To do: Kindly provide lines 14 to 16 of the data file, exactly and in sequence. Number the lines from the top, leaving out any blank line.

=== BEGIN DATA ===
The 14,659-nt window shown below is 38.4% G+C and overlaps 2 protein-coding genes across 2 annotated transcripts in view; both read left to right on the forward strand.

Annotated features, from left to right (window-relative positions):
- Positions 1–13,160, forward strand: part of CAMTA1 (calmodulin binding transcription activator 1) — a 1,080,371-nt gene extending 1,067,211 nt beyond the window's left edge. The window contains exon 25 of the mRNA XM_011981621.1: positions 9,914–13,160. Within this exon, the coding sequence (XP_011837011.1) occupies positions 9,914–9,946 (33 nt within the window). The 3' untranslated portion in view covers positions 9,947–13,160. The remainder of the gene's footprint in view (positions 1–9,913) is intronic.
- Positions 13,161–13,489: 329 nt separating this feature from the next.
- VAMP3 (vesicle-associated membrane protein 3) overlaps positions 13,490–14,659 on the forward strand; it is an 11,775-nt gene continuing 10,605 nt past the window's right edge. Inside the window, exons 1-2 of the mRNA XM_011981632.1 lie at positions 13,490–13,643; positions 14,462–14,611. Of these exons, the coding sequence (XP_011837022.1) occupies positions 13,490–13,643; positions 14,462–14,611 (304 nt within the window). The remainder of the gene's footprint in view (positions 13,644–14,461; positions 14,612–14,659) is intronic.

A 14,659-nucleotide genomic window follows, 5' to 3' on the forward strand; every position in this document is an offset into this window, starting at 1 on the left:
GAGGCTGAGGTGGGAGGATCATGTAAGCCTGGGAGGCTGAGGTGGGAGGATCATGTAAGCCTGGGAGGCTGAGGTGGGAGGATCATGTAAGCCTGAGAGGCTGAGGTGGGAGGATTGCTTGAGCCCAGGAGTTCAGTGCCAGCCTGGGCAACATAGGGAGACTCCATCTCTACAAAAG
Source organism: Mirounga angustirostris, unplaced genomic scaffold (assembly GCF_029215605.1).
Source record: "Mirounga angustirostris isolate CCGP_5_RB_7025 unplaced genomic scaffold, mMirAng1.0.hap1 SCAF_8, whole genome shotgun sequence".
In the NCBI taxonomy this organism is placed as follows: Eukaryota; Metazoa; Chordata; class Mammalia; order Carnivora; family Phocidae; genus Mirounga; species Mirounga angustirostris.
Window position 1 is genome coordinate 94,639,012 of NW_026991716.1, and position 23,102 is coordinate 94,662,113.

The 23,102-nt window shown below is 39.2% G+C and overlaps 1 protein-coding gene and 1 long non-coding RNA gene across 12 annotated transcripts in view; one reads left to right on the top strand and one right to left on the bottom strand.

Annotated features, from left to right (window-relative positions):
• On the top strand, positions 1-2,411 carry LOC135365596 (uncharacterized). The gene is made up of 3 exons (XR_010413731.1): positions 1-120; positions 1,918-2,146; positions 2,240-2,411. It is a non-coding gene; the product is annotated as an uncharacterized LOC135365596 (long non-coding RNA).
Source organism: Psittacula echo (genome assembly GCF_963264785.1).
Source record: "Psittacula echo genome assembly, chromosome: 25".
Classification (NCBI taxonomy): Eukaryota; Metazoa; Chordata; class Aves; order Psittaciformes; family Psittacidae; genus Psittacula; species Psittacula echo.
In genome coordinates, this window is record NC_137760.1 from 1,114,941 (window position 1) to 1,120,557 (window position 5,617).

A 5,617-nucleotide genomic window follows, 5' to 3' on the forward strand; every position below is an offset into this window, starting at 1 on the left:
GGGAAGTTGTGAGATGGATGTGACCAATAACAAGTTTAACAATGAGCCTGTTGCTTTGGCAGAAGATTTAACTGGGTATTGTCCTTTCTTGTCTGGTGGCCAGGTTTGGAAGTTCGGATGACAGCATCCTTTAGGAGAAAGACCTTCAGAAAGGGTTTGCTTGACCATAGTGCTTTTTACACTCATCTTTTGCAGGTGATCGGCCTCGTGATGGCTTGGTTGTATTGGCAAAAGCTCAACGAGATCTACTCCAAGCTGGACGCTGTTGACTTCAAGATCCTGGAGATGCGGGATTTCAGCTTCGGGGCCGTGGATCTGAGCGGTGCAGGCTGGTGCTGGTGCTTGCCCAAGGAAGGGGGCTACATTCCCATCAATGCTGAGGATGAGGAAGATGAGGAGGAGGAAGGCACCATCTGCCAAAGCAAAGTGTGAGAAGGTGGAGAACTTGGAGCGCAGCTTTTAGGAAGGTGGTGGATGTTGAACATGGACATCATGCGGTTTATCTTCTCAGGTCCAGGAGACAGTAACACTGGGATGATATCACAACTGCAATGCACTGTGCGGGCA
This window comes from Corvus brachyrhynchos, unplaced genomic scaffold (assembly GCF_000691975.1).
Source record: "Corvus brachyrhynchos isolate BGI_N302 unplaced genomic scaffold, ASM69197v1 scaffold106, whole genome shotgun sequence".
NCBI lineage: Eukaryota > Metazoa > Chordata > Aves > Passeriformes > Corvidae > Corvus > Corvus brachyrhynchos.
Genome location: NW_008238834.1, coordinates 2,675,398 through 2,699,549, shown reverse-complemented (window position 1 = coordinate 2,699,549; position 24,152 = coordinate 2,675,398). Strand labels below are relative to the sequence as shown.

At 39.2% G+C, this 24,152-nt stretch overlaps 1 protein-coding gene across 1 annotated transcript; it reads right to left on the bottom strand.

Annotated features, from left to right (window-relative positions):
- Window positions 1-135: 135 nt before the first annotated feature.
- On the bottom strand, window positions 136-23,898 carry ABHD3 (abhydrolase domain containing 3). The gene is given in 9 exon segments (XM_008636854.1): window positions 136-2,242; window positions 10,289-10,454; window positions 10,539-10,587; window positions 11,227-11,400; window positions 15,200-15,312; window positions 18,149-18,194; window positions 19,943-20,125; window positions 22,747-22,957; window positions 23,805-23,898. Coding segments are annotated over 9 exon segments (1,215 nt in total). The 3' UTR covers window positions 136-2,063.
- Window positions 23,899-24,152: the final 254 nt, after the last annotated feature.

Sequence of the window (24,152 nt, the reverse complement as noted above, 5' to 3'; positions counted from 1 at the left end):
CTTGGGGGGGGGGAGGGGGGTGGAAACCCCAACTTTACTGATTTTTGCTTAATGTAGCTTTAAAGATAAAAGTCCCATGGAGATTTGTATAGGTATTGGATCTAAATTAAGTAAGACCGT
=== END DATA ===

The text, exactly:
• On the top strand, positions 1-2,411 carry LOC135365596 (uncharacterized). The gene is made up of 3 exons (XR_010413731.1): positions 1-120; positions 1,918-2,146; positions 2,240-2,411. It is a non-coding gene; the product is annotated as an uncharacterized LOC135365596 (long non-coding RNA).
Source organism: Psittacula echo (genome assembly GCF_963264785.1).
Source record: "Psittacula echo genome assembly, chromosome: 25".